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Will Linux run well on a MacBook?

Serdar Yegulalp | July 7, 2016
Also in today's open source roundup: Pokemon GO released for Android, and will 2-in-1 Windows PCs destroy Android tablets?

Juan08880: "I have used a distro bare metal on 2 Mac laptops (Pro and Air) for a while. There was no driver available for the builtin proprietary webcam (pretty sure it's still the case).

Also, if you have a Macbook Pro with a Nvidia video card, it could be difficult or near impossible to only use the basic integrated Intel gpu on a daily basis for a more energy efficient experience. Overall I would say that the experience was OK but not the best.

I now have switched to two Thinkpad (X serie) and run a distro on both. It is a much better and smoother experience in both cases. Pretty much everything is just working out of the box and I'm now a big fan of the trackpoint."

Buzzrobot: "Look for reports of showstopping failures or glorious successes with the specific model of Mac you're considering.

I installed and ran Ubuntu and Fedora on a 2011 Macbook (model 8,11) a couple of years ago.

I found that guidance that was not specific to the 8,11 would not work.

That model had AMD video and Intel video on board. Linux was unable to handle switching between the two. One or the other had to be disabled. Since Macs have no BIOS in which to disable a video card, I had to resort to an obscure method of using grub to emit a string of bytes to the firmware before the kernel booted.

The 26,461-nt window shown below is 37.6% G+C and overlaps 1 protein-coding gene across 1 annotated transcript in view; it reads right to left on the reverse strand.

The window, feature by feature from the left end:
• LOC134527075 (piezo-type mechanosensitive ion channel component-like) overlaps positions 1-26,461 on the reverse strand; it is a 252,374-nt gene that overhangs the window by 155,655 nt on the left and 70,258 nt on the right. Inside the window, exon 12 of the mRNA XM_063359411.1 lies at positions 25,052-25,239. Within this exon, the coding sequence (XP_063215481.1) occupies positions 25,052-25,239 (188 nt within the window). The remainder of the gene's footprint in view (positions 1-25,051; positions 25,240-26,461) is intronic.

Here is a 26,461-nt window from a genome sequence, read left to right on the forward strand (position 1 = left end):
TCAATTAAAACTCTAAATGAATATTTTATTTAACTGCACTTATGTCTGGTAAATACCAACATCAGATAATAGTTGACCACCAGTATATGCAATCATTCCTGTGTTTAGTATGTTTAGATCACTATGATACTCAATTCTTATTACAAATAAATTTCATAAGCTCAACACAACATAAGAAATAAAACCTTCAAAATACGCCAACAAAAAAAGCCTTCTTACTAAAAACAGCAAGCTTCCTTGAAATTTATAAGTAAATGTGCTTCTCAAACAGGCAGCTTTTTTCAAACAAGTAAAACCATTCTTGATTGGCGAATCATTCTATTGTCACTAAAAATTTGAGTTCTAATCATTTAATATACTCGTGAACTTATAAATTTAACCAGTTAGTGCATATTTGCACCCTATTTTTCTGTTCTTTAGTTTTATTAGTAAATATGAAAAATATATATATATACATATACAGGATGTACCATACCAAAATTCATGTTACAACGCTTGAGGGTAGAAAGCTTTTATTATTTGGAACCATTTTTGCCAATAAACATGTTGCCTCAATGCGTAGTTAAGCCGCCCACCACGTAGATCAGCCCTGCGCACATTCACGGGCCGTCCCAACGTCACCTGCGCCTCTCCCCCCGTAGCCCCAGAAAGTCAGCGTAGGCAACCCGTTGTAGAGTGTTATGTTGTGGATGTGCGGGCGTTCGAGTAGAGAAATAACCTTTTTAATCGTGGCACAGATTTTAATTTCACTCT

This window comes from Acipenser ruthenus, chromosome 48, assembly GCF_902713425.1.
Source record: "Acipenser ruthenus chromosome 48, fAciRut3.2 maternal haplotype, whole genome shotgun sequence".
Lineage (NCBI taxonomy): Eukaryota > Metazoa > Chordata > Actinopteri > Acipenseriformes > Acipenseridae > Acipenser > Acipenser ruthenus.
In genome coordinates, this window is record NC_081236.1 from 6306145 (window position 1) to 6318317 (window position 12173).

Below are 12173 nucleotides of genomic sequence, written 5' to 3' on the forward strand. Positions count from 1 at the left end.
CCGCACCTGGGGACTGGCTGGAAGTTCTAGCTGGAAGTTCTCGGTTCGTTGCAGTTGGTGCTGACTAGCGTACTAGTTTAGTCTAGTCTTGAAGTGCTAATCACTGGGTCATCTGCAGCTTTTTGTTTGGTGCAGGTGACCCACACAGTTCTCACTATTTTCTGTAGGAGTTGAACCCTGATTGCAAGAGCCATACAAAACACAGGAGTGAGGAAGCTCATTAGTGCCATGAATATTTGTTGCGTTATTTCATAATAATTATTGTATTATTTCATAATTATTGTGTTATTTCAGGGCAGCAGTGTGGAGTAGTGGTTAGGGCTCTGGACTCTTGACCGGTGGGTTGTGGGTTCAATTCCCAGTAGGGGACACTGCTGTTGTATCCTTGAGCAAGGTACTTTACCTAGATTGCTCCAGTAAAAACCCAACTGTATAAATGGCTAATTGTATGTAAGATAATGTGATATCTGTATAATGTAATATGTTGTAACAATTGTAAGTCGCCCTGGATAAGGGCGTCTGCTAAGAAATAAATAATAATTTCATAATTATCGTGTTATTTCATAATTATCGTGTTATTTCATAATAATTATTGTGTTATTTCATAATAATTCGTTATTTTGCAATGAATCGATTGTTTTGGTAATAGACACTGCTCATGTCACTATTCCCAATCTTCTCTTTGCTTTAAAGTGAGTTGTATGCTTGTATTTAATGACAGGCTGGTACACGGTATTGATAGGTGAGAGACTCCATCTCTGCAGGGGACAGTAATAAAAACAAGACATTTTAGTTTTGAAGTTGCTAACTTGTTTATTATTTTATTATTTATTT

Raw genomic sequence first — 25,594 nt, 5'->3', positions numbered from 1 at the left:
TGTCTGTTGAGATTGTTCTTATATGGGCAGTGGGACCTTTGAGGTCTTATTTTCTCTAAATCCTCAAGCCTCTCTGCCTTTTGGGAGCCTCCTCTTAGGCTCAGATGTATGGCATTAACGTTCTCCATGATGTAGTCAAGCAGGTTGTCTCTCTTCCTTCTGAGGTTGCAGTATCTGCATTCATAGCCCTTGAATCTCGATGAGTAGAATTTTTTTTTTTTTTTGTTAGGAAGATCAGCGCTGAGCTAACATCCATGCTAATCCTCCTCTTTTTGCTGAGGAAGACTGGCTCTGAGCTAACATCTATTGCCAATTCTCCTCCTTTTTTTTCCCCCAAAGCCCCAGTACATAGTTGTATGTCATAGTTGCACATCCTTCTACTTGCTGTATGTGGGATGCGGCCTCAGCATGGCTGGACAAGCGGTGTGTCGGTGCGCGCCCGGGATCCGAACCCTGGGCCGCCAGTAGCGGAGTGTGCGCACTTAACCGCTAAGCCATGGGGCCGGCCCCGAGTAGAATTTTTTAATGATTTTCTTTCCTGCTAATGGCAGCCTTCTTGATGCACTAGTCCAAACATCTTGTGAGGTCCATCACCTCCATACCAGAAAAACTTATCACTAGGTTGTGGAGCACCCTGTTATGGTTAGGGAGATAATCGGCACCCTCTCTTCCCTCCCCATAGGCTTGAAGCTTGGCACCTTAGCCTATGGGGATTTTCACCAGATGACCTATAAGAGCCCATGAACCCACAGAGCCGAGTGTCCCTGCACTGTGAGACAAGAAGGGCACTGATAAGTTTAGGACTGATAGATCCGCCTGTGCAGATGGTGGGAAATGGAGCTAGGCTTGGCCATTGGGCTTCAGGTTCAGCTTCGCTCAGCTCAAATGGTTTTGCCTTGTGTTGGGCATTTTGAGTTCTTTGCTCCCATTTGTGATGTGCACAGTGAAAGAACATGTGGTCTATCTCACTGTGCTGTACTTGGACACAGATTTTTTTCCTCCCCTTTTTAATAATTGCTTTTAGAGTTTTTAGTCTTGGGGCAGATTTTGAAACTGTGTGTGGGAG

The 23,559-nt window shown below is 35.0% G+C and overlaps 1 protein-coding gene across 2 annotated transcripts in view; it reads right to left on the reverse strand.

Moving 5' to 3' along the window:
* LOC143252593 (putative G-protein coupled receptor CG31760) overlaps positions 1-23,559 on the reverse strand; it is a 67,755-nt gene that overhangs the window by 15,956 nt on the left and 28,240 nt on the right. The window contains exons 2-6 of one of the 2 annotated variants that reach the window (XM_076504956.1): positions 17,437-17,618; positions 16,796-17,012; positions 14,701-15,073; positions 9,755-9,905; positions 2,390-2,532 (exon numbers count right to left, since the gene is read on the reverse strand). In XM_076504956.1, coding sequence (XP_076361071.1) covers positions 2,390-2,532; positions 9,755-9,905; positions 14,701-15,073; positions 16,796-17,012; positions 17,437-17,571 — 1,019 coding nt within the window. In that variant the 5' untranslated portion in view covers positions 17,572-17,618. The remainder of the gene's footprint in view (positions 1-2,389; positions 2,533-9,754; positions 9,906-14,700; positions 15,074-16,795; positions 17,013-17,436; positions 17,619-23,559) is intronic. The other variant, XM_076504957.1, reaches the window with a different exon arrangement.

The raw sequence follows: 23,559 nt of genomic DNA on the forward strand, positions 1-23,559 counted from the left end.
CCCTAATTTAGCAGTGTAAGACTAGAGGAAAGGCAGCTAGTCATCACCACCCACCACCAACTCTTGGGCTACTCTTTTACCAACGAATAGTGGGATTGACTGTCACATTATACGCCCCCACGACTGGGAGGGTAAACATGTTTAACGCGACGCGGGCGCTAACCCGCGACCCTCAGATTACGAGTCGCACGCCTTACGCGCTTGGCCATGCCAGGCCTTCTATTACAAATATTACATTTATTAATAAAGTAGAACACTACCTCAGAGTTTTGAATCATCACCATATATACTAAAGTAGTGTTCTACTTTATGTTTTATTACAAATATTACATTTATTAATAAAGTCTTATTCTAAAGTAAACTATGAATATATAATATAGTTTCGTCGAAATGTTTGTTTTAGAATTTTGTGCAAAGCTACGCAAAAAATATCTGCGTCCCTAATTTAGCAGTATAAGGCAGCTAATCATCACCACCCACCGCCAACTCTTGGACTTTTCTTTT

I found no way to regulate fan speed. The fans were maxed out when the AMD was in use, as were the temps.

This setup broke on both distros when the next kernel update. Reinstall attempts failed.

My conclusion: Save Linux for an old Macbook that lacks the oomph to handle the current OS X release. OS X is as Unixy as Linux. Thousands of Linux apps have been ported over and are maintained by various projects. You can install X if you wish."

Nordby1: "I'm dual booting Mint on a 2011 and my fans and CPU usage is overheating. I was having CPU usage issues with virtual box so I decided to dual boot and still having CPU issues with 16g of ram. I might try Mint 18 and see if this is resolved, otherwise I'm going back to El Capitan."

TheAlphaDingo: "I've been using linux on a macbook pro late 2013, since late 2013 with no real issues. I've used Mint 15-17.3, fedora 23, and ubuntu 16.04. There's plenty of good choices. Mint is probably the easiest if you don't want to mess around."

Groovechicken: "I tried it years ago as I wasable to phase out my OS X dependence at work and I hated the experience so badly that I gave it to another coworker and downgraded to a spare ThinkPad we had lying on the shelf. Since then, I have always used ThinkPads and never looked back."

 

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